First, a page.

By Jeremy Cook, Chief Economist at WorldFirst
Recent economic uncertainty has left UK SMEs feeling pessimistic about growth. In fact, our latest Global Trade Barometer, looking at SMEs’ attitudes and behaviours towards international trade, showed that over one million fewer businesses traded internationally in Q3 compared with the same time last year.
This trend looks to continue for the foreseeable future, as seven in ten (70%) expect international trade to decline or remain stagnant in Q4.
With sterling at its weakest level in over a decade, now is the perfect time for small businesses to be expanding internationally and growing their business through exports. However, all data points to the opposite. It begs the question: what are the main reasons preventing SMEs from trading internationally?
Brexit negotiations and central bank movements concerning SMEs
In short, Brexit negotiations and their subsequent impact on currency volatility, in addition to central bank movements, are preventing more SMEs from exporting globally. In our Global Trade Barometer, over two fifths (44%) of SMEs indicated that a lack of progress with Brexit negotiations concerned them. Furthermore, an additional third (33%) worried that the ongoing negotiations would make it increasingly difficult to manage currency volatility in the future.
Once again, political uncertainty is preventing SMEs from fulfilling their potential on the international stage and with the UK government no closer to a Brexit deal, SMEs are pulling back from international trade, probably viewing it as too risky.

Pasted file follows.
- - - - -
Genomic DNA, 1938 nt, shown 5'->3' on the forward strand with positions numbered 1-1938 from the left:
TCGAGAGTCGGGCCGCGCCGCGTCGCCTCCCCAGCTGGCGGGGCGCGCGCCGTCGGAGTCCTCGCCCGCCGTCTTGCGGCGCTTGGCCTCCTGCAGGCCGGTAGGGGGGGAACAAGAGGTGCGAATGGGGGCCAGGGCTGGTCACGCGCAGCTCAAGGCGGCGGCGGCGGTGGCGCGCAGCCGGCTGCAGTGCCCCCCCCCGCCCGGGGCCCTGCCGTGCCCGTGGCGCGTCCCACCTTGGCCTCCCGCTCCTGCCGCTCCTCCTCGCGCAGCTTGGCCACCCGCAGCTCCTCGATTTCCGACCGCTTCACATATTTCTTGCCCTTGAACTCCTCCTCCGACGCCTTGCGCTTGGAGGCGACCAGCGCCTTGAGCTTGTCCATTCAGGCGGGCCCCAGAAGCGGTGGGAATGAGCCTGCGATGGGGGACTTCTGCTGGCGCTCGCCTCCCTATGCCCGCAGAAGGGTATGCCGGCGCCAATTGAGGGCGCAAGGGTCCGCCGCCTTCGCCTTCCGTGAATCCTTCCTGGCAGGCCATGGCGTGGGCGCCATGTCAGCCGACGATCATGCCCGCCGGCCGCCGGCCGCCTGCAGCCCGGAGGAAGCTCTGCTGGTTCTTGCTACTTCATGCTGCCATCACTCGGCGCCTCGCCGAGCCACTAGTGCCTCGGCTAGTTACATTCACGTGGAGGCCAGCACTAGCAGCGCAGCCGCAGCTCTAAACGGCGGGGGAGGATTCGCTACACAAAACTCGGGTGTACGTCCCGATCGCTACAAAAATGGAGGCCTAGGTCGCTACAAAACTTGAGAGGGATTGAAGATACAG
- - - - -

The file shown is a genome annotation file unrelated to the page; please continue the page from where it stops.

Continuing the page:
Small businesses have also suffered from a double whammy of falling consumer demand and rising inflation which has affected UK trading confidence. In September, the Bank of England first intimated it could increase interest rates for the first time in ten years. WorldFirst hedging data shows a subsequent rush from SMEs locking in stronger sterling exchange rates through hedging contracts. The day after the Bank of England meeting minutes, there were 4.4x hedge trades placed than the Q3 daily average.
The rush to hedge highlights a broad withdrawal of appetite among SMEs for reaching international markets, as many preferred to lock into stronger rates in September rather than gamble on rates further down the line – again indicating that currency volatility is a big concern for SMEs.
Fintech can boost trading confidence
By reducing international trade, SMEs are limiting their growth potential by narrowing their consumer base, which in turn impacts profitability. In a bid to get more SMEs trading internationally, fintech companies are developing innovative products to ease some of the major concerns SMEs have with exporting their goods around the world.
Traditionally, the type of services fintech companies provide have only been available to larger businesses. But fintech-enabled solutions are now filling the service gap for SMEs, who have been neglected by established financial institutions for years.
For example, WorldFirst developed the World Account – an international payments platform which makes the process of international trade cheaper, faster and more efficient. On the platform, businesses can open multiple currency accounts in a few easy steps therefore making it easier to make international payments or receive funds from customers abroad.
By developing products designed to improve international trade, fintech companies can ease many of the macroeconomic concerns facing SMEs when trading overseas, boosting their confidence and ultimately allowing them to focus on growing their business.